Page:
[Lionel Abel] Yeah, and to describe this murderer as a clown.
A foolish little servant of Hitler who didn't have a mind of his own.

[Professor Thomas Miller] And yet she says he's normal.

[Norman Podhoretz] That's Hannah Arendt. All cleverness and no feeling.

[Professor Thomas Miller] I love that line in your article, Norman.
I trust you've all read Norman's incisive rebuttal.
What's it called?

[Norman Podhoretz] "The Perversity of Brilliance."

[Professor Thomas Miller] "The Perversity of Brilliance." You were more fair than she had any right to expect.
Now, of course, she's shocked.

[Norman Podhoretz] Oh, nonsense. She lives for such intellectual sensations.
And she's far too smart not to realize the scandal she would provoke ...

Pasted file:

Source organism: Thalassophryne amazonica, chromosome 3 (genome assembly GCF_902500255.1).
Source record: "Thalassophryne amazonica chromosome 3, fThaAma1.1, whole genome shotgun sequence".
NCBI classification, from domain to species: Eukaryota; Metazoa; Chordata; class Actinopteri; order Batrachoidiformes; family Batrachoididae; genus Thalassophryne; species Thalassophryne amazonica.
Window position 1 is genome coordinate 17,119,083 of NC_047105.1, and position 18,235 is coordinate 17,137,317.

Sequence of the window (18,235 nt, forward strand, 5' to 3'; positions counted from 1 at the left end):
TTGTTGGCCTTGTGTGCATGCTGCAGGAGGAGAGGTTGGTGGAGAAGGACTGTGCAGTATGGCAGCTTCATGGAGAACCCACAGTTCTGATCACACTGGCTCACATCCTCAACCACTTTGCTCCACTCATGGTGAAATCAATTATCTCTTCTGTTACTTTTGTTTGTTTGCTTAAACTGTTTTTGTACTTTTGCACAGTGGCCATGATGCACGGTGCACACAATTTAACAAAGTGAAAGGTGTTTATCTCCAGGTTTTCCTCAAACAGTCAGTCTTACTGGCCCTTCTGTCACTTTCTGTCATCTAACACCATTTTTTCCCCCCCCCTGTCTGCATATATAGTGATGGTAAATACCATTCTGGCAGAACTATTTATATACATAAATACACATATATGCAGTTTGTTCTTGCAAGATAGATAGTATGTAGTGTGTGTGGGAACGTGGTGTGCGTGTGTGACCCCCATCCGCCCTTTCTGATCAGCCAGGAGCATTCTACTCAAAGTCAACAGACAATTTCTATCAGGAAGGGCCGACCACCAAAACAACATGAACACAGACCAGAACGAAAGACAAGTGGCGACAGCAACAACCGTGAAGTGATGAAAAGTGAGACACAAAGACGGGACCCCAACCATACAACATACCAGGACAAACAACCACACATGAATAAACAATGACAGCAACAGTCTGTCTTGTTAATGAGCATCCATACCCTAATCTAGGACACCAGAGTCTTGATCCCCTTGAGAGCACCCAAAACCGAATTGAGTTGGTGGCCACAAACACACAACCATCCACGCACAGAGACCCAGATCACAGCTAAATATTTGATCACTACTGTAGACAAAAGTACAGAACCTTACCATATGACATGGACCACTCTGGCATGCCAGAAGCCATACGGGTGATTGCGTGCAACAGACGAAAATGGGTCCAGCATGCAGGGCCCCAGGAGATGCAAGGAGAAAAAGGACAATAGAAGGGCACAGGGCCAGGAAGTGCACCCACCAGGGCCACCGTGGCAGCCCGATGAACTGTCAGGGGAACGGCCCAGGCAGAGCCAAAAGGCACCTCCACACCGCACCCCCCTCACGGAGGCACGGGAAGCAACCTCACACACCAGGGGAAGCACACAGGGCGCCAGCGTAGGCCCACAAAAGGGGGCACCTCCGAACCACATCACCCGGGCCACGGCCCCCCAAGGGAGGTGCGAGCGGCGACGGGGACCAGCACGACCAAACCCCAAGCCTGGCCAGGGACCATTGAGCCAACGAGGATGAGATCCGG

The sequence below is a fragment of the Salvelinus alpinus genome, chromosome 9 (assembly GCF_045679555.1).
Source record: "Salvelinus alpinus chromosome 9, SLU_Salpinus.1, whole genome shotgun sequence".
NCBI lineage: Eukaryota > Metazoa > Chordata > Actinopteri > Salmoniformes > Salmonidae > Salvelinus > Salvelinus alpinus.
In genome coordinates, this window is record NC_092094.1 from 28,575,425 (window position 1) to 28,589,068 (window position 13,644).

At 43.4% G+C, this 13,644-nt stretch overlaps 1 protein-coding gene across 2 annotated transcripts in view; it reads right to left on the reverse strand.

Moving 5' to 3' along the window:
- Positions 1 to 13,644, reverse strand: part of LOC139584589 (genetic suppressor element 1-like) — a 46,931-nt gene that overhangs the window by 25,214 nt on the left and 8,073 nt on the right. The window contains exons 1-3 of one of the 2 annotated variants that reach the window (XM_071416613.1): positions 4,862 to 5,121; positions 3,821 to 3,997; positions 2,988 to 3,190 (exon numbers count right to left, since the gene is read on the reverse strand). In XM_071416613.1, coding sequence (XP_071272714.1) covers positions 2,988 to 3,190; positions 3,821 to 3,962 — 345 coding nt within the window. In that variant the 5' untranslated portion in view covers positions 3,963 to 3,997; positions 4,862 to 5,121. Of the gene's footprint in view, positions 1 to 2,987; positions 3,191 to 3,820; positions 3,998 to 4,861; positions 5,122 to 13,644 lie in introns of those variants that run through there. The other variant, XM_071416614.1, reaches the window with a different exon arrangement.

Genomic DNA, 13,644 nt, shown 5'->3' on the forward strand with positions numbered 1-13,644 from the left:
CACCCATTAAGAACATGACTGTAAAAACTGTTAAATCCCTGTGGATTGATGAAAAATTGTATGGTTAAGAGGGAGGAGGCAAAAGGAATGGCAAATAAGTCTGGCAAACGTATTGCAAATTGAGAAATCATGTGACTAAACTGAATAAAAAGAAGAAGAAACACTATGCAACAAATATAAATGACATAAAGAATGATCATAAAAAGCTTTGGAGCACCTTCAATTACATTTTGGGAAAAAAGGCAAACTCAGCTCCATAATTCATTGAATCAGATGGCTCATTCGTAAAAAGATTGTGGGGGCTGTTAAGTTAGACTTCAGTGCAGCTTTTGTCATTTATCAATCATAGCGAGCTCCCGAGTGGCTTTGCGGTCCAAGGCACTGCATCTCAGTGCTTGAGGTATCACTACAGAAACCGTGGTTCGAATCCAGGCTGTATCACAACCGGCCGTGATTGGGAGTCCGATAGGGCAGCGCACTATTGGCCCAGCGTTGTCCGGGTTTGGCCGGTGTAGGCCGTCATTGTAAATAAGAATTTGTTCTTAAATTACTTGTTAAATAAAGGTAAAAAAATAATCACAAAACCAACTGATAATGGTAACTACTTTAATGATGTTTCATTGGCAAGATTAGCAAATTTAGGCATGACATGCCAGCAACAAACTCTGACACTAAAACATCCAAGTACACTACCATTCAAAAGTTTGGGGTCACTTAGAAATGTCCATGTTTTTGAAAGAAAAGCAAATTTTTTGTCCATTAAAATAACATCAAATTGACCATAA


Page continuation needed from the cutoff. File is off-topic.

by attacking the Jewish leaders.


[Boy] What are we doing, Mommy?

[Mother] We're just waiting, dear.
When they're finished putting the first-class people in the boats ...
they'll start with us and we'll want to be all ready, won't we?

-- Titanic, directed by James Cameron

[Professor Thomas Miller] Exactly.

[Jonathan Schell] Last time we met, you were begging her to teach at your department.

[Professor Thomas Miller] Well, won't make that mistake again.

[William Shawn (1907-1992)] You're all treating Hannah Arendt like a suspect in a police court ...
instead of a respected political thinker.

[Lionel Abel] Please, Bill, no one has attacked Hannah Eichmann's character.

[Mary McCarthy (1912-1989)] [To Lionel Abel] Your review of Hannah's work proves that you're too hysterical ...
to write a single coherent sentence.
And that charming little slip of the tongue proves that Lionel has lost his power of speech as well.

[Norman Podhoretz] You're so smitten with Arendt's European pretensions.
She could defend Himmler himself, and you'd go along.

[Mary McCarthy (1912-1989)] Oh, down, Norman. Down. Your fangs are showing.

[Jonathan Schell] Almost no one here has even read the articles.